No stranger to the lack of awareness surrounding mental health issues in Thailand, where conversations about psychological illnesses remain largely subdued because of the stigma attached to them, Elle hopes to one day contribute to shifting people’s attitudes. “I feel there needs to be broad change. It starts with education and first we need to teach the teachers. But we all need to be able to recognise when someone is not feeling in his or her right mind. It’s not a weakness to feel depressed and there are many factors—clinical, social and environmental—that contribute to mental illness. If the signs of a problem exist we need to be able to recognise them and offer constructive support.” 

Another issue close to Elle’s heart is that of social inequality, particularly when it is reinforced based on historic, racial and gender prejudices. “It is prevalent in the different strata of Thai society—a kind of ‘know your place’ mentality and don’t aspire to rise any higher—but man or woman, we should all be afforded opportunities to get on in life, whether we come from a remote farm, an inner city slum or a comfortable suburban estate.” 

Like many young adults, Elle is concerned about her future and is uncertain about where it might lead. She is also aware of societal pressures to do well but stresses the importance of never comparing yourself to others or compromising on your dreams. “The key is to do what you love,” she says. “The hard part is discovering what it is that you love.”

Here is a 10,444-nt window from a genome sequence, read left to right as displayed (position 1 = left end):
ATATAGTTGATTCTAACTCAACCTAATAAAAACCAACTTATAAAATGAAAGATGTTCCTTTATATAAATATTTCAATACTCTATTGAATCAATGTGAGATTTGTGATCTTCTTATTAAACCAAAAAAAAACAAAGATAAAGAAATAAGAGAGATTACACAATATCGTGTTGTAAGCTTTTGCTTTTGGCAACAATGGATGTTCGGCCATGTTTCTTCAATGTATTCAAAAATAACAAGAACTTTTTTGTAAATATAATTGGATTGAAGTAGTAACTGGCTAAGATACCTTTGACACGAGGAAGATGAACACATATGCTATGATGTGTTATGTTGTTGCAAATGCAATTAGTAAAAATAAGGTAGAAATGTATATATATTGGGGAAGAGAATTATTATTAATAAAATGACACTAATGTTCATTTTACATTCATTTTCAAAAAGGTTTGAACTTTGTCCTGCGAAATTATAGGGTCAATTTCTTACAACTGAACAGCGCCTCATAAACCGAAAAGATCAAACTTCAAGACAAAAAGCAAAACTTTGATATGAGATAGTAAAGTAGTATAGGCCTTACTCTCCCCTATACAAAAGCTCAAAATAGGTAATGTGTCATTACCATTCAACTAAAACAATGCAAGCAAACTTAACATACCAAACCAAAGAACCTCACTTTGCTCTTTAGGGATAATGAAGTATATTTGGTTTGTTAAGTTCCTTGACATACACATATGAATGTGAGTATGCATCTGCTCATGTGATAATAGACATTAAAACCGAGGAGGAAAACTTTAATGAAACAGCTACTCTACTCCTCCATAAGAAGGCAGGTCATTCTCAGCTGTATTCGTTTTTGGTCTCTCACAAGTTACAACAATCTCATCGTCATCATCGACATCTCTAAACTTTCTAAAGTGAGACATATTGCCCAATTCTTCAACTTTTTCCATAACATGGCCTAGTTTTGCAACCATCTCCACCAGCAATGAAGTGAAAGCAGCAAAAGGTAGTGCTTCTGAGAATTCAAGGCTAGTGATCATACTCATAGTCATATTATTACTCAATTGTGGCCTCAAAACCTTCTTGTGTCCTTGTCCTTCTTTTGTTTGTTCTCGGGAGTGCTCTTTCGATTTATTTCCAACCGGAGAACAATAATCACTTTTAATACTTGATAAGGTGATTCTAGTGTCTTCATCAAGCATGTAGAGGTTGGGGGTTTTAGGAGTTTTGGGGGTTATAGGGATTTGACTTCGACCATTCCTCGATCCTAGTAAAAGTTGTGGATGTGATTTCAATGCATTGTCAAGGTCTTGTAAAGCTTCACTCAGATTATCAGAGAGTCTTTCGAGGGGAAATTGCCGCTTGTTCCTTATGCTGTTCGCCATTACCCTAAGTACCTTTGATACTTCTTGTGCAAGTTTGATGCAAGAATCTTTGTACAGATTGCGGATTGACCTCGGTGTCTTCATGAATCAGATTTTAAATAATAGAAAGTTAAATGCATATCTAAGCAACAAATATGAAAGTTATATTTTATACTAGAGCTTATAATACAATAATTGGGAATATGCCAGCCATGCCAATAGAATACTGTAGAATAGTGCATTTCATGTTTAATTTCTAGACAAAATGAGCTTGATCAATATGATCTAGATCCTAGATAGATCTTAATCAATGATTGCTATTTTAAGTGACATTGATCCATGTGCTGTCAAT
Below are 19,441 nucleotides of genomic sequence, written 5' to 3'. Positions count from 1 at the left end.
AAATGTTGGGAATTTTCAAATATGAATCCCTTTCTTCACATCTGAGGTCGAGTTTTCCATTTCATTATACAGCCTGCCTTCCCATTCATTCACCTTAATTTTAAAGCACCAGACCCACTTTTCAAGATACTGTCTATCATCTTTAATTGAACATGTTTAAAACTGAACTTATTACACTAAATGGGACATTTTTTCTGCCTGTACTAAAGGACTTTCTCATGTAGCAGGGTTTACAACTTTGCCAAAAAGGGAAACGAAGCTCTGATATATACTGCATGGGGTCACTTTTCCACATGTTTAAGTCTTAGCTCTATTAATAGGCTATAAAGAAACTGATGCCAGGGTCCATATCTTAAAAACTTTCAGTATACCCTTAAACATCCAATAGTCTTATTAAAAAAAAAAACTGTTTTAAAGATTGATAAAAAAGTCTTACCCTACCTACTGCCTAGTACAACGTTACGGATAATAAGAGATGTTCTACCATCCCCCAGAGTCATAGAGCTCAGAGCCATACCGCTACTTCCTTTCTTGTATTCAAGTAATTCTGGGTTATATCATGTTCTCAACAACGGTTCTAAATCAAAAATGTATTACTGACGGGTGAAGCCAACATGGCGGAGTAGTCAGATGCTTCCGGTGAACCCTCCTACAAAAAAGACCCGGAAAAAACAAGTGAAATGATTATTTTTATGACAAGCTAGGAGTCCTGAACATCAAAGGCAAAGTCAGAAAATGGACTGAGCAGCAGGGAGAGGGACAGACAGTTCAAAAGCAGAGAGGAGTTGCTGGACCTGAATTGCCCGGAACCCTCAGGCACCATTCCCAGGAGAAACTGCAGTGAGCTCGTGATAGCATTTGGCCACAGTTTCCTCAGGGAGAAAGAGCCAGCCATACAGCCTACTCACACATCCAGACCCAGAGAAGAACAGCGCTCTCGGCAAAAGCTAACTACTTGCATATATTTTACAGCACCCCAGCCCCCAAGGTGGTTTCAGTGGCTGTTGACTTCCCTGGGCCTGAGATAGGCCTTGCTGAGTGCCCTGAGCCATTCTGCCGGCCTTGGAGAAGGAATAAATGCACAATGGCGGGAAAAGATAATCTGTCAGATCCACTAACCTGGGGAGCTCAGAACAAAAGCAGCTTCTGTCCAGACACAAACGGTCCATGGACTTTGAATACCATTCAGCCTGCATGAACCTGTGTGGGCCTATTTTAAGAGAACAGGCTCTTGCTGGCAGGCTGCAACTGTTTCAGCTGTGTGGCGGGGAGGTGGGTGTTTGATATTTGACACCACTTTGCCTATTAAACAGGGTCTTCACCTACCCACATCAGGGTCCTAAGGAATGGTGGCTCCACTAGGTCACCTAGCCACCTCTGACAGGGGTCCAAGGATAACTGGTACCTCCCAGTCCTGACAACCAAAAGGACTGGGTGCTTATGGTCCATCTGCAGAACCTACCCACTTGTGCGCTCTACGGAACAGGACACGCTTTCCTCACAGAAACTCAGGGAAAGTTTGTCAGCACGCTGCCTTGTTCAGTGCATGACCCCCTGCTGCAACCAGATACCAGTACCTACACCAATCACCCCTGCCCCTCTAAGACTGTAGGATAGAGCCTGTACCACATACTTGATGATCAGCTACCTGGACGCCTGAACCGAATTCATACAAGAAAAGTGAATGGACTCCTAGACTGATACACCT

Panit Poon Potisomporn

More commonly known as Poon, Panit holds both a bachelor’s and a master’s degree in engineering science from Oxford University. Unsure of what he wanted to do after high school, the 22-year-old admits he eventually followed the engineering footsteps of his father Gridsada Potisomporn, owner of Sriracha Construction. “My dad has a very structured and logical way of thinking, which is something he attributes to his degree,” Poon says. “His influence is such that I felt drawn to the field. Like father like son I suppose,” he laughs.

Somewhere along the way the young man discovered a particular passion for the field of energy production. His master’s thesis on wind turbines and the energy they generate is soon to be published in an academic journal and has even triggered the interest of the UK government. Poon is currently pursuing a PhD in engineering with emphasis on wind energy and energy storage in Southeast Asia. “My goal is to make a contribution to the renewable energy sector in Thailand. Anything to help the country—and the world—move away from the use of fossil fuels,” he says.